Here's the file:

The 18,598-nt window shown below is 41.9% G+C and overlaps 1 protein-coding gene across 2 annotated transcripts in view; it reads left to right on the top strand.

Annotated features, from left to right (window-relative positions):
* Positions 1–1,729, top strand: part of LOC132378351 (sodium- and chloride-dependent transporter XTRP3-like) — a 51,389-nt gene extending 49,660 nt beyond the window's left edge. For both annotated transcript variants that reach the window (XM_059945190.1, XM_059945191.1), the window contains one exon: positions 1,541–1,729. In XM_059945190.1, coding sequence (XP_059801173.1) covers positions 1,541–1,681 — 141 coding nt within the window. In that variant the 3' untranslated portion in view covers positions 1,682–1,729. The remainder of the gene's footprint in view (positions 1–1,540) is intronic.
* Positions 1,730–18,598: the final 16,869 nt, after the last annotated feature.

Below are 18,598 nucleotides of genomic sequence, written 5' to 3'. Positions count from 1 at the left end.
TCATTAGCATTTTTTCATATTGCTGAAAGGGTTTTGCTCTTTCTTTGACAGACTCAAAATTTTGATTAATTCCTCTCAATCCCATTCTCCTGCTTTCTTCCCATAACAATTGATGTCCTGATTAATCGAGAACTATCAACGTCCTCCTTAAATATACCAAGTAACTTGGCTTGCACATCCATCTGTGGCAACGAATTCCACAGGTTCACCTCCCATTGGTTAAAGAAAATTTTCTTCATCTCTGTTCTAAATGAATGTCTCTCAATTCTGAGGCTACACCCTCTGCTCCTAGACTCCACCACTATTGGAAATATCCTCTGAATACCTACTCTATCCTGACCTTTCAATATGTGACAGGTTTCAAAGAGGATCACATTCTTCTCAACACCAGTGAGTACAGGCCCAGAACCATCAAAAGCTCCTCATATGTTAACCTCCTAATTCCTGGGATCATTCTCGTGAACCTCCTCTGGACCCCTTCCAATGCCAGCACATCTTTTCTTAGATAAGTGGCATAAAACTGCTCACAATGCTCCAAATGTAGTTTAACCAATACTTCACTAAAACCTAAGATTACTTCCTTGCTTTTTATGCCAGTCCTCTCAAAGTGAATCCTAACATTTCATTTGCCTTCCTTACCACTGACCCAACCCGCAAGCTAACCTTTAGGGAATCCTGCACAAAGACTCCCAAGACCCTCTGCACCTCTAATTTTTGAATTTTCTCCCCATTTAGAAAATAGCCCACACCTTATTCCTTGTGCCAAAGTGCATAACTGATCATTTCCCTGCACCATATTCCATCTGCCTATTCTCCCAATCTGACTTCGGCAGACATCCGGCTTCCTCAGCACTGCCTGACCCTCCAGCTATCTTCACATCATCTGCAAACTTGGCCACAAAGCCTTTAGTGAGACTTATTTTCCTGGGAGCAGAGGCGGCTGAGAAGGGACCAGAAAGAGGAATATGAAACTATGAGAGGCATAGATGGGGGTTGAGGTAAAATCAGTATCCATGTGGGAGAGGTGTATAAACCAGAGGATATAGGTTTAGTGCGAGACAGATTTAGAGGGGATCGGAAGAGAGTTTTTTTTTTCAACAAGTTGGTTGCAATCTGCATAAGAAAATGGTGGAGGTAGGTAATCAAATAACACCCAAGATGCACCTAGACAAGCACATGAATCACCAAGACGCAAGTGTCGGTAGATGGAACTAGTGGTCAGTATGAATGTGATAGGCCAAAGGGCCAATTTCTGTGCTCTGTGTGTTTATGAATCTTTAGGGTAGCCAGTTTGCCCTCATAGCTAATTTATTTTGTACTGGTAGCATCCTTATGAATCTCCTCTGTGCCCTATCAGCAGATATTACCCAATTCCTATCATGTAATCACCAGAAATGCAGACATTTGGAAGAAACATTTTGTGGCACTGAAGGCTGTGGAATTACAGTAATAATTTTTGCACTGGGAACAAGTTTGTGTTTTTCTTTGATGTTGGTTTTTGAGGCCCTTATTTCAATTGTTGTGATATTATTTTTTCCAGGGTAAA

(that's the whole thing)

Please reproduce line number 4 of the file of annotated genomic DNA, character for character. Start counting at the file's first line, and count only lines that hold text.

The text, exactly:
* Positions 1,730–18,598: the final 16,869 nt, after the last annotated feature.